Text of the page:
Evan Schwartz is a Brooklyn-based photographer. He made his first solo debut in 2005 with a show entitled “Reclaiming Puberty” at Schroeder Romero Gallery, then in Williamsburg, while still a student at Pratt Institute. On Friday, June 1st Schwartz will have his first NY show of new material in over two years at PEP in Wallabout Brooklyn.
I met Evan for a smoothie at our favorite Clinton Hill café. The weather was hot, muggy, and irritable.
Joe - How long have we known each other? What’s your favorite thing about me?
Evan - Too long! This is such crap … if I had to choose one thing (pause) I guess you’re good to brainstorm with. I thought this was supposed to be about me?
J - It will be. Calm down a minute!
J - What is your first memory in which you knew you wanted to be a photographer?
E – I can’t think of a specific moment in my art education but it definitely aided in me wanting to do this. I remember a specific moment driving down I-95 with my mom, it was early morning and I looked over and could see the face of the woman driving next to us. You could tell all about her day up until this moment because of her expression. It made me think about the psychology of the moment, what makes people do what they do. I wanted it to be my job to capture that moment.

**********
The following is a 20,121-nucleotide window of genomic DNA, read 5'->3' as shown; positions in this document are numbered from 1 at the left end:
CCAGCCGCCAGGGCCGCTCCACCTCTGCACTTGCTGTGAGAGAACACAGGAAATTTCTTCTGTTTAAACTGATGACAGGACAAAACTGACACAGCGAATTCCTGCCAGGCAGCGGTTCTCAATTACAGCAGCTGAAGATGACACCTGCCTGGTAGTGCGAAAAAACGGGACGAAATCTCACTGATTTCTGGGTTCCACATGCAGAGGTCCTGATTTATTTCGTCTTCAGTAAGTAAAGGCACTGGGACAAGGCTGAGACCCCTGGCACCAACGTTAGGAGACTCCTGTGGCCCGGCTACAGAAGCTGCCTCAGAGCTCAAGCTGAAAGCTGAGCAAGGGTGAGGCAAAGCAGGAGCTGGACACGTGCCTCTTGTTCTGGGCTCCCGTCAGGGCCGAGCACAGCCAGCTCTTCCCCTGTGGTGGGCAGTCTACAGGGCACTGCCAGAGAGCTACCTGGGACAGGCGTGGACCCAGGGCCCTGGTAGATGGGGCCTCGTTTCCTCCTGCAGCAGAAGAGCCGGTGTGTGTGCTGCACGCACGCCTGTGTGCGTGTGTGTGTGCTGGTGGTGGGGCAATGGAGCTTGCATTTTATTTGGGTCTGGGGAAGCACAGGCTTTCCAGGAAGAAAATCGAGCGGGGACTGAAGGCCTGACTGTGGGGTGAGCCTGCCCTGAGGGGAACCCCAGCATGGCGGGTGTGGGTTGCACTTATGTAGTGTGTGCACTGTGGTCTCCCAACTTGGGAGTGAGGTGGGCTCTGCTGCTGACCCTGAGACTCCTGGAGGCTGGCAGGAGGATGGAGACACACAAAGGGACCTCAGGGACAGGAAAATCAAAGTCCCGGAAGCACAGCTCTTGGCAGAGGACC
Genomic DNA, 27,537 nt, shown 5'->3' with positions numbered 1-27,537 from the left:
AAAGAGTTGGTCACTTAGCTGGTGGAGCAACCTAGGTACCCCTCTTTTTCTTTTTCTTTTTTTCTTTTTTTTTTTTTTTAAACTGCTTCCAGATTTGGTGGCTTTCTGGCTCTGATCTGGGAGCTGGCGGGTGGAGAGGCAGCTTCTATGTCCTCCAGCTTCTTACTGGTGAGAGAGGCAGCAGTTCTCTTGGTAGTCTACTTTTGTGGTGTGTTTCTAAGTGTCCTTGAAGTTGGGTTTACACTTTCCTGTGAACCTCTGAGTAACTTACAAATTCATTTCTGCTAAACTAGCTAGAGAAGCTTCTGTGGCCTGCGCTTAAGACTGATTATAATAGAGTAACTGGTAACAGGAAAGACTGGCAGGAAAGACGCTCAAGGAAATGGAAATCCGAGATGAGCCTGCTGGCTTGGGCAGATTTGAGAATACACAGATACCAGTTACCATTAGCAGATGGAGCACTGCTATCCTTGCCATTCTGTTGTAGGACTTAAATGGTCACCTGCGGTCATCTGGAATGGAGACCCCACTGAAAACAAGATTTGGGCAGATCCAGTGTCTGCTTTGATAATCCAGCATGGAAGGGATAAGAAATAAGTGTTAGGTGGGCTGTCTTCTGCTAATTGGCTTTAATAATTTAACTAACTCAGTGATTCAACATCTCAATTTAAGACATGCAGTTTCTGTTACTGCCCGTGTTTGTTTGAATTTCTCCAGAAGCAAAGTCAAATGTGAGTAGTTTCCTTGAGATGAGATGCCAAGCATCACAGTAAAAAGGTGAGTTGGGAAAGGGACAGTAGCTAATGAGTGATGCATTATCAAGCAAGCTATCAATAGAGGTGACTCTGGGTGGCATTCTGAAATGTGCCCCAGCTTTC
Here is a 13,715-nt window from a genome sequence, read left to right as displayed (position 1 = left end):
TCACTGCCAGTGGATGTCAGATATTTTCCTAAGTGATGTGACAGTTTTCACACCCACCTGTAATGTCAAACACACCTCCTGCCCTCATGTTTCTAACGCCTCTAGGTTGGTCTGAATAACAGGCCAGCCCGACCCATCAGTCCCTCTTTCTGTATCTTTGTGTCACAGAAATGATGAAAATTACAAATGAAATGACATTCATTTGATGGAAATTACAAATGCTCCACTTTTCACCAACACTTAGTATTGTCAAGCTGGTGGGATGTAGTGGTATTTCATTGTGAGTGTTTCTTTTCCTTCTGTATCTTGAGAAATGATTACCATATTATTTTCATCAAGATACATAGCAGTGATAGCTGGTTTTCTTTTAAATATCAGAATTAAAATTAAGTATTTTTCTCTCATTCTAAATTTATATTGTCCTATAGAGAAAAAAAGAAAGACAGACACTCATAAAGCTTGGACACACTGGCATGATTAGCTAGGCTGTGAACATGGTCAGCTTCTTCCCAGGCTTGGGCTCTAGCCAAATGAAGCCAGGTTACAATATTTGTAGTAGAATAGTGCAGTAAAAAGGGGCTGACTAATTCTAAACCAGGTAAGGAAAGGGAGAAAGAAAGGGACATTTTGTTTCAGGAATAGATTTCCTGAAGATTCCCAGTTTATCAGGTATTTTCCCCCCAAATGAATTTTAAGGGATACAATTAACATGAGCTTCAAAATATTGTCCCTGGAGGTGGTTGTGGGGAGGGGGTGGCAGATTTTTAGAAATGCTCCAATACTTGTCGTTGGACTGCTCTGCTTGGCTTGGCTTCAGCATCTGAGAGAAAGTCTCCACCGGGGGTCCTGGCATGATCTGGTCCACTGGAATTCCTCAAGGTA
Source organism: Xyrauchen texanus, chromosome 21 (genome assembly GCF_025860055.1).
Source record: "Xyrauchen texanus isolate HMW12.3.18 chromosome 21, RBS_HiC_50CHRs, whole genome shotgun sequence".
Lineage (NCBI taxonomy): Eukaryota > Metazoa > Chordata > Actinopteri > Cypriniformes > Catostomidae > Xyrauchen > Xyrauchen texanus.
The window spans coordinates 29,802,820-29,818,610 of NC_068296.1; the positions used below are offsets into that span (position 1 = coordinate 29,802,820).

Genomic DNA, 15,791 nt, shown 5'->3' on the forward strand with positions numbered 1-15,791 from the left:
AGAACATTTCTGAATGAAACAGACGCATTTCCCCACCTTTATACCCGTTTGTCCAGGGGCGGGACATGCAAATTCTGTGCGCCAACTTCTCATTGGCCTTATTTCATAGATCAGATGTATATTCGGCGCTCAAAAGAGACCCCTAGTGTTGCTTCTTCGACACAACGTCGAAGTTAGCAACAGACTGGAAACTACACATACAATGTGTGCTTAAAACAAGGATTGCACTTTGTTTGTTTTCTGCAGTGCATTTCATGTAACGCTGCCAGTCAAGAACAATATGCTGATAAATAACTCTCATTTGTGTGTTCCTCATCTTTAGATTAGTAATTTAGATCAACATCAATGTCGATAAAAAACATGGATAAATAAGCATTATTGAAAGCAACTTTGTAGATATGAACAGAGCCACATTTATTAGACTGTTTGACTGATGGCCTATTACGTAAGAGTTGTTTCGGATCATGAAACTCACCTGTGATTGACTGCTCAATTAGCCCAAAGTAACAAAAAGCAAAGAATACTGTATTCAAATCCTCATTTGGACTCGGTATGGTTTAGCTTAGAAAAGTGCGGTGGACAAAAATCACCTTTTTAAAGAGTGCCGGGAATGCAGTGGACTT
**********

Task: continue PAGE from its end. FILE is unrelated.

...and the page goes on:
J – You use the word job, how do you make this your job?
E – I guess it’s pursuing the truth and being in a continuance of self -searching, which is than reflected onto my subjects
J – Ever wish you went to a normal college and became an accountant or lawyer?
E – I would be a horrible accountant! I have a craving for psychology and have sort of created my own degree in that. I would not survive in a “normal” school setting.
J – How did you create your own degree?
E – WebMD and lots of therapy
J – When someone asks you what you do, what do you say?
E – I say I’m a photographer; that I do narrative work, tell stories.
J – How would you describe your first body of work, “Reclaiming Puberty”, to someone who doesn’t know you or has never seen it?
E – It’s about my transition from childhood to now. The first half is about the childhood of my adolescence. The second half is about reenacting it as the gender that I have chosen, which echoes the snapshots from the first half.
J – How did you go about using the snapshots from your youth?